Tirana’s ‘pyramid’ puts checkered past behind it for new tech future

Tirana:  The sprawling, space-age “pyramid” in Tirana’s centre had many uses before falling into ruin: built as a museum for a dictator, it later hosted a NATO base, TV studio, nightclub and more.

After years of neglect, the crumbling structure is now set for another rebirth as an IT hub in the heart of Albania’s fast-changing capital.

“I don’t think there is anyone who thinks it is beautiful,” admits Joni Baboci, a city hall architect involved with the redesign.

“But it’s a sort of a landmark of the city, and people want to preserve them in a city that has lost a lot” to development, he added.

The 127,000-square-foot (11,400-square-metre) behemoth has triangular wedges of graffiti-covered marble and dark window panes that meet at a peak, giving it the pyramid look.

For the project’s architects, its overhaul is about striking a balance between preserving and reclaiming a relic from a dark period of Albanian history.

The bizarre building was originally erected 30 years ago to glorify the life of former communist dictator Enver Hoxha, who ruthlessly ruled Albania for four decades until his death in 1985.

After communism collapsed a few years later, the museum was shuttered and the pyramid became a venue for a merry-go-round of uses, reflecting the explosion of culture in a country that had been hermetically sealed under Hoxha’s iron grip.

But for the past 10 years the building has sat virtually abandoned, aside from the locals and tourists who can be seen scaling its walls for the 360-degree city view at the top.

When authorities announced plans to demolish the pyramid several years ago, protests broke out, revealing how the unusual monument had won its way into people’s hearts.

The demolition plan was scrapped and city hall came back last year with a project to turn the pyramid into a digital learning centre.

‘Open to everyone’

“We thought there couldn’t be a better symbol than giving the building back to Albanian society in its best form, to the kids, for their future education,” said Martin Mata, of the Albanian-American Development Foundation, which is funding the more than $10-million (nine-million-euro) renovation.

It is a fitting purpose for a country suffering from high youth unemployment and emigration rates.

Designs revealed last month by Dutch firm MVRDV will open the structure on all sides of the ground floor, bring light into the atrium with more glass, surround it with trees and carve stairs onto its exterior to make the pyramid walls a safer climb.

“The pyramid will be open to everyone” and the building will be nearly “transparent”, the chief architect, Winy Maas, said at the presentation in Tirana.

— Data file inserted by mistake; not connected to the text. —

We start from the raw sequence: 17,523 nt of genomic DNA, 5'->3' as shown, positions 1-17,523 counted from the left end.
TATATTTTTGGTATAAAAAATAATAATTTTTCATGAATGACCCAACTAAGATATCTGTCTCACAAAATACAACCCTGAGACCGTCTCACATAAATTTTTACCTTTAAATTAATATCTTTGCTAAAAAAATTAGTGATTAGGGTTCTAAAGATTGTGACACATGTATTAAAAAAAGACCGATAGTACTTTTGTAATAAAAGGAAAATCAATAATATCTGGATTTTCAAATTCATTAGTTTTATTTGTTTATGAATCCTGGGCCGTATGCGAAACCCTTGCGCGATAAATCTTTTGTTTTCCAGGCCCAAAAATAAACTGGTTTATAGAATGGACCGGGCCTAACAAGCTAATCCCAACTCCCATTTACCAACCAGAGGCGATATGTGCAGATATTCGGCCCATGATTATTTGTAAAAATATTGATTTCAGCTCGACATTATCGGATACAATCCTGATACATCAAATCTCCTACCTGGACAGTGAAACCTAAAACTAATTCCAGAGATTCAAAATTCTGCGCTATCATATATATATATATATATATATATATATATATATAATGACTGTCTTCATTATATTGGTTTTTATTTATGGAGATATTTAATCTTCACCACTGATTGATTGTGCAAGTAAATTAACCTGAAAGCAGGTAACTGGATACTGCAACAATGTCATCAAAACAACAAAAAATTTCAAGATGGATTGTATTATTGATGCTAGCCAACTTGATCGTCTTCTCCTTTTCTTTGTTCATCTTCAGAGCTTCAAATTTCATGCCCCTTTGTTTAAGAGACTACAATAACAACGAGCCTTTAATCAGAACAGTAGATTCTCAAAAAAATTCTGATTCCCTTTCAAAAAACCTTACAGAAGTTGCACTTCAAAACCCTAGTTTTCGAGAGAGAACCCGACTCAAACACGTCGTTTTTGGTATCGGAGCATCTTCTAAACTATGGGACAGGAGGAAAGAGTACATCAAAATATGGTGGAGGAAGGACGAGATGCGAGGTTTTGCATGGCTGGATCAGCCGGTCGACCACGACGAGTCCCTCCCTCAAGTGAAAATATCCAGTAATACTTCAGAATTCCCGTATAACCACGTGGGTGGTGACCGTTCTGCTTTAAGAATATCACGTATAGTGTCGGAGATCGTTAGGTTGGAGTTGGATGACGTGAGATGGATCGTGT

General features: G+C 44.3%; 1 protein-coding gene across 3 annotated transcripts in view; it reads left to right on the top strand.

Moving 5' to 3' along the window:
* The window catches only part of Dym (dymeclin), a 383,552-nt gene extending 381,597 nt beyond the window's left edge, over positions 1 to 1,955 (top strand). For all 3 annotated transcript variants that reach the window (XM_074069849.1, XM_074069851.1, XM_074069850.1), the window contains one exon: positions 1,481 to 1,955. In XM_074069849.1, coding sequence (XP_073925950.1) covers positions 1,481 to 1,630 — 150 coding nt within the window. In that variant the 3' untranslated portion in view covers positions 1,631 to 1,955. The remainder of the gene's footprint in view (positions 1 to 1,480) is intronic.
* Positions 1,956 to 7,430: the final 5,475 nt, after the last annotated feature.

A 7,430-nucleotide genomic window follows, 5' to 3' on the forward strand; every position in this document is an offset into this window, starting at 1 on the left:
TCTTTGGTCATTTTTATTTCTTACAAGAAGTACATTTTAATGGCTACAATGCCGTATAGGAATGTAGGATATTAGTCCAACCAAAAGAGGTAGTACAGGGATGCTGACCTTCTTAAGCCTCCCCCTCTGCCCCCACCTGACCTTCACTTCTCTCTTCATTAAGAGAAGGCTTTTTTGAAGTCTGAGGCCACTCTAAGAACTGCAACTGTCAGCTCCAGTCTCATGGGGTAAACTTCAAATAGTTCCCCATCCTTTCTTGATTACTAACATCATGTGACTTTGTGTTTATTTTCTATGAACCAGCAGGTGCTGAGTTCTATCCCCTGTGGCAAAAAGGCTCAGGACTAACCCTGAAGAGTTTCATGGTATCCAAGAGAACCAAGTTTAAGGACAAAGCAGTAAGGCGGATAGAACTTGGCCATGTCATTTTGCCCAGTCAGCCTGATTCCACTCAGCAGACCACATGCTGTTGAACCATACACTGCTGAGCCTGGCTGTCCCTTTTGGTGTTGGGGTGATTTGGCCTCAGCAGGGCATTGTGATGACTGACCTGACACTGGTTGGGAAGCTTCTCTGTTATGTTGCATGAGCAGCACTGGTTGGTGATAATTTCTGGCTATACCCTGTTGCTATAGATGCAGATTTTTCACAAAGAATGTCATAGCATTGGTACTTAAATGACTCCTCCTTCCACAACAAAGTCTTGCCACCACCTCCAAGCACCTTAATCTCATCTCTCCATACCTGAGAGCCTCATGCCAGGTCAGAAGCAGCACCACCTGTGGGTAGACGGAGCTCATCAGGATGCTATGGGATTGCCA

Inside will be a mix of commercial space and a learning centre for youth, run by non-profit group Tumo, offering classes in programming, design and other digital skills.

‘Making Albania great again’

For Tirana’s mayor, Erion Veliaj, the project is a “story of resurrection” — for the pyramid and Albania itself.

“Since the fall of the Berlin Wall and the start of (Albania’s) transition, the question has been how do we make Albania great again?” he told AFP.

The pyramid’s renovation is part of a dizzying amount of transformation that the country’s capital has undergone in recent years.

The collapse of communism unleashed a massive wave of migration from rural areas to the capital, leading to unchecked construction, an explosion of cars and chaotic urban spaces.

As mayor of Tirana in the early 2000s, Edi Rama, who is now prime minister, gave the city a major face-lift by splashing its drab communist buildings with bright colours and bold patterns.

Veliaj says he is trying to further spruce up the city by cracking down on illegal construction, creating more parks and recently turning a massive Skanderbeg Square traffic roundabout into a pedestrian space.

Architectural hodgepodge

The changes are raising Tirana’s profile on the tourist map.

Its vibrant cafe scene now comes in for praise, as well as the unique hodgepodge of architecture, including Italian fascist buildings, Soviet-style tower blocks, Ottoman-era mosques and, of course, the pyramid.

But not all of city hall’s revamps are popular.

There have been regular protests in the last year over plans to knock down homes and shops for a ring road project.

In the centre, a crowd has been demonstrating daily against a government-backed project to bulldoze Tirana’s national theatre, built in 1930, and replace it with a modern one.

As for the pyramid, some would have preferred to see it become an archaeology museum or national library, among other things.

But for Rama, the transformation of a “symbol of dictatorship” to a “symbol of each individual’s power in a new time” is an apt roadmap.

“I am happy that we have managed to solve a problem that has vexed us for 30 years now,” he said.

Source from: The Peninsula